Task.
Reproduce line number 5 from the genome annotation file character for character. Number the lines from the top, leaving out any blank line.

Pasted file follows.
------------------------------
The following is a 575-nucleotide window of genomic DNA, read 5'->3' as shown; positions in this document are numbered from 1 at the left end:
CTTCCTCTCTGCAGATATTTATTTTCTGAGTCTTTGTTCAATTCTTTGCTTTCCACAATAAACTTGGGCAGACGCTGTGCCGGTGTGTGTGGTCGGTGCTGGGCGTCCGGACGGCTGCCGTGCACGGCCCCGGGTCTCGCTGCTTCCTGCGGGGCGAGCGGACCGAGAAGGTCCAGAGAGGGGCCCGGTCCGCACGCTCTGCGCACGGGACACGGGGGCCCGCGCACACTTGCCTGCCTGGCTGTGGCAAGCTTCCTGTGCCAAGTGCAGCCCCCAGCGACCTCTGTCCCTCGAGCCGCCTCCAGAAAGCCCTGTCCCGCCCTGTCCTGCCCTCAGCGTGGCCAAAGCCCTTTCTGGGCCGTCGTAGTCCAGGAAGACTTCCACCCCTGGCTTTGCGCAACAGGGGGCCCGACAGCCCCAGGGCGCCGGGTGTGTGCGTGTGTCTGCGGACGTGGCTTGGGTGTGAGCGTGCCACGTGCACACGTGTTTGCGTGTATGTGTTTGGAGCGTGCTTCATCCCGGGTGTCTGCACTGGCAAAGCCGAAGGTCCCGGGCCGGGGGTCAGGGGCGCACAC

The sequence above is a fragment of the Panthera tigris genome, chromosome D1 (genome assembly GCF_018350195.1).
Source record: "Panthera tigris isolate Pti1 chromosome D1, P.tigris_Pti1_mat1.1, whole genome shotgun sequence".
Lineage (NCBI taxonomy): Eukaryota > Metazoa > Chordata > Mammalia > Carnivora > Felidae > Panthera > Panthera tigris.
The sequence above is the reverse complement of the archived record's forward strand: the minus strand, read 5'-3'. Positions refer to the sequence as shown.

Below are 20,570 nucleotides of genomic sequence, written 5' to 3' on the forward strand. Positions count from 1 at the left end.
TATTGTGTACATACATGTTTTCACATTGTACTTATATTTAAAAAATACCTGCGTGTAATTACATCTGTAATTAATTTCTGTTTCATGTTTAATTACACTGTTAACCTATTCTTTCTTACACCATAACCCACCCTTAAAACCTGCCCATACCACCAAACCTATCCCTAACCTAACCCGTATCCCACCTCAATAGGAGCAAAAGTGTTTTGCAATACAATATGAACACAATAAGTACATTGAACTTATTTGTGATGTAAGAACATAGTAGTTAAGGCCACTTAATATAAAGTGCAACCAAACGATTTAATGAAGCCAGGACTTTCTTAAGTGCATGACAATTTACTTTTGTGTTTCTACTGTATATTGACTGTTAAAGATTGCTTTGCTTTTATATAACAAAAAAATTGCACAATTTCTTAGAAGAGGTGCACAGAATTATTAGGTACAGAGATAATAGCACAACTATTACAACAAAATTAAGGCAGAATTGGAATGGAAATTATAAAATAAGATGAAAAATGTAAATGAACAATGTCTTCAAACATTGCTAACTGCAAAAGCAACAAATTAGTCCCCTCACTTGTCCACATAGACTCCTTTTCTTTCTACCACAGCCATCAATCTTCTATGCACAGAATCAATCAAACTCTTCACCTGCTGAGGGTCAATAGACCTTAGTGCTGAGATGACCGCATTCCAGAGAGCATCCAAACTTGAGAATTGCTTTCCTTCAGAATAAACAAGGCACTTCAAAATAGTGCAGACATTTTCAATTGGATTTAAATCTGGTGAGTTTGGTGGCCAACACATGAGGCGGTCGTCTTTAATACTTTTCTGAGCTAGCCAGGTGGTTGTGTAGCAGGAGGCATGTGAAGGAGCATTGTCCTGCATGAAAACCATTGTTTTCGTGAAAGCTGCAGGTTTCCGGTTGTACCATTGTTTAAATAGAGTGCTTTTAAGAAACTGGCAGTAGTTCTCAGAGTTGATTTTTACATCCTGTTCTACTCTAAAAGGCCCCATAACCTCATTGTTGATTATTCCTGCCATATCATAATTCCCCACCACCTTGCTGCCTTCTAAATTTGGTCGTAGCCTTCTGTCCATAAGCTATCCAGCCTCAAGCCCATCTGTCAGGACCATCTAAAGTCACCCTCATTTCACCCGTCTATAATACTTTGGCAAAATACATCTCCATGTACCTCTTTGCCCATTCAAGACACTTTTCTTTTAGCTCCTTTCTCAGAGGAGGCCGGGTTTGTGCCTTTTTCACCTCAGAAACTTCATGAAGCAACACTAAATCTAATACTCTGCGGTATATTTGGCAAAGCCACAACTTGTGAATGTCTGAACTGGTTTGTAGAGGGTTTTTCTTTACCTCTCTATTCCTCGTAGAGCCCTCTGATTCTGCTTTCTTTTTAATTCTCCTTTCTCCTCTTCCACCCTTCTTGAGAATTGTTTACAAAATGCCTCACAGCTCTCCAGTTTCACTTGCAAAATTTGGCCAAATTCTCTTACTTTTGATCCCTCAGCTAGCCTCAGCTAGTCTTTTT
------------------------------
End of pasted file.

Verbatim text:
Lineage (NCBI taxonomy): Eukaryota > Metazoa > Chordata > Mammalia > Carnivora > Felidae > Panthera > Panthera tigris.